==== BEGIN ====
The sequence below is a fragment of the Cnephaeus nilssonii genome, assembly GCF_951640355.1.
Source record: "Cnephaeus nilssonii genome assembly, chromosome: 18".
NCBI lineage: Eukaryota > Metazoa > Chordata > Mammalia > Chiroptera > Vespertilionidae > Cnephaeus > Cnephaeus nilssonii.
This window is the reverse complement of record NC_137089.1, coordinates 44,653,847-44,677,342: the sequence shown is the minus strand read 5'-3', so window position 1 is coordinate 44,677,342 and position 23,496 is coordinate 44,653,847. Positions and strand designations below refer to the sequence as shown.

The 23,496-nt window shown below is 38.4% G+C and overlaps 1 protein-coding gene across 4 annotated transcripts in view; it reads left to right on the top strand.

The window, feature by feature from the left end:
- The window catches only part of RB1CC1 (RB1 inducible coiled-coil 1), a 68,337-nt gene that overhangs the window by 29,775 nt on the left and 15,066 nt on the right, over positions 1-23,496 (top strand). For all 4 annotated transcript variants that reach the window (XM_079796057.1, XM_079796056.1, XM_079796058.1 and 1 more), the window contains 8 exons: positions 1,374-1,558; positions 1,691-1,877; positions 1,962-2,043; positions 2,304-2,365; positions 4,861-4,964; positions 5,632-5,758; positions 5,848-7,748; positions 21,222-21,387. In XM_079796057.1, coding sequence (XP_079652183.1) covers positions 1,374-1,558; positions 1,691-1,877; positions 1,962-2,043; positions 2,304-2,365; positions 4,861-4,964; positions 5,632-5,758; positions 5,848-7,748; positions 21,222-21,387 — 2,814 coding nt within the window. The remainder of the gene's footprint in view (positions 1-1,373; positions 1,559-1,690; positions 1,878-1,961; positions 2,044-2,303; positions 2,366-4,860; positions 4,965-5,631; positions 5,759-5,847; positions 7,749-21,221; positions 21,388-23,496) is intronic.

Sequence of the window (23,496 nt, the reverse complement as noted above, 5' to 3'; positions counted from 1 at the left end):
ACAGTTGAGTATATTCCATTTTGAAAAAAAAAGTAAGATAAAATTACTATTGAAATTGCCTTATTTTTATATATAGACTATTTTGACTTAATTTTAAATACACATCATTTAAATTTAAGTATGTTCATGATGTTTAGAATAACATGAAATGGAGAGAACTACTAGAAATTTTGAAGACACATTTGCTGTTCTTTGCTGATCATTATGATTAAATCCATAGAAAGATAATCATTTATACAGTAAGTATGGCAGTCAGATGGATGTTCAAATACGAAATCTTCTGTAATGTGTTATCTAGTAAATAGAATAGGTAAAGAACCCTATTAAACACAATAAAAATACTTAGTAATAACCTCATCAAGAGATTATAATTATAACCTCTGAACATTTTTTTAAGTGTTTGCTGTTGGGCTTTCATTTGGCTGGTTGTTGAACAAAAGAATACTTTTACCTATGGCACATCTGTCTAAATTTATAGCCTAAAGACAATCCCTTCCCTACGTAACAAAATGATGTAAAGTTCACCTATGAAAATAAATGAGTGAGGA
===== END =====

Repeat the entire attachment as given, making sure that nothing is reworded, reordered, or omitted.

The sequence below is a fragment of the Cnephaeus nilssonii genome, assembly GCF_951640355.1.
Source record: "Cnephaeus nilssonii genome assembly, chromosome: 18".
NCBI lineage: Eukaryota > Metazoa > Chordata > Mammalia > Chiroptera > Vespertilionidae > Cnephaeus > Cnephaeus nilssonii.
This window is the reverse complement of record NC_137089.1, coordinates 44,653,847-44,677,342: the sequence shown is the minus strand read 5'-3', so window position 1 is coordinate 44,677,342 and position 23,496 is coordinate 44,653,847. Positions and strand designations below refer to the sequence as shown.

The 23,496-nt window shown below is 38.4% G+C and overlaps 1 protein-coding gene across 4 annotated transcripts in view; it reads left to right on the top strand.

The window, feature by feature from the left end:
- The window catches only part of RB1CC1 (RB1 inducible coiled-coil 1), a 68,337-nt gene that overhangs the window by 29,775 nt on the left and 15,066 nt on the right, over positions 1-23,496 (top strand). For all 4 annotated transcript variants that reach the window (XM_079796057.1, XM_079796056.1, XM_079796058.1 and 1 more), the window contains 8 exons: positions 1,374-1,558; positions 1,691-1,877; positions 1,962-2,043; positions 2,304-2,365; positions 4,861-4,964; positions 5,632-5,758; positions 5,848-7,748; positions 21,222-21,387. In XM_079796057.1, coding sequence (XP_079652183.1) covers positions 1,374-1,558; positions 1,691-1,877; positions 1,962-2,043; positions 2,304-2,365; positions 4,861-4,964; positions 5,632-5,758; positions 5,848-7,748; positions 21,222-21,387 — 2,814 coding nt within the window. The remainder of the gene's footprint in view (positions 1-1,373; positions 1,559-1,690; positions 1,878-1,961; positions 2,044-2,303; positions 2,366-4,860; positions 4,965-5,631; positions 5,759-5,847; positions 7,749-21,221; positions 21,388-23,496) is intronic.

Sequence of the window (23,496 nt, the reverse complement as noted above, 5' to 3'; positions counted from 1 at the left end):
ACAGTTGAGTATATTCCATTTTGAAAAAAAAAGTAAGATAAAATTACTATTGAAATTGCCTTATTTTTATATATAGACTATTTTGACTTAATTTTAAATACACATCATTTAAATTTAAGTATGTTCATGATGTTTAGAATAACATGAAATGGAGAGAACTACTAGAAATTTTGAAGACACATTTGCTGTTCTTTGCTGATCATTATGATTAAATCCATAGAAAGATAATCATTTATACAGTAAGTATGGCAGTCAGATGGATGTTCAAATACGAAATCTTCTGTAATGTGTTATCTAGTAAATAGAATAGGTAAAGAACCCTATTAAACACAATAAAAATACTTAGTAATAACCTCATCAAGAGATTATAATTATAACCTCTGAACATTTTTTTAAGTGTTTGCTGTTGGGCTTTCATTTGGCTGGTTGTTGAACAAAAGAATACTTTTACCTATGGCACATCTGTCTAAATTTATAGCCTAAAGACAATCCCTTCCCTACGTAACAAAATGATGTAAAGTTCACCTATGAAAATAAATGAGTGAGGA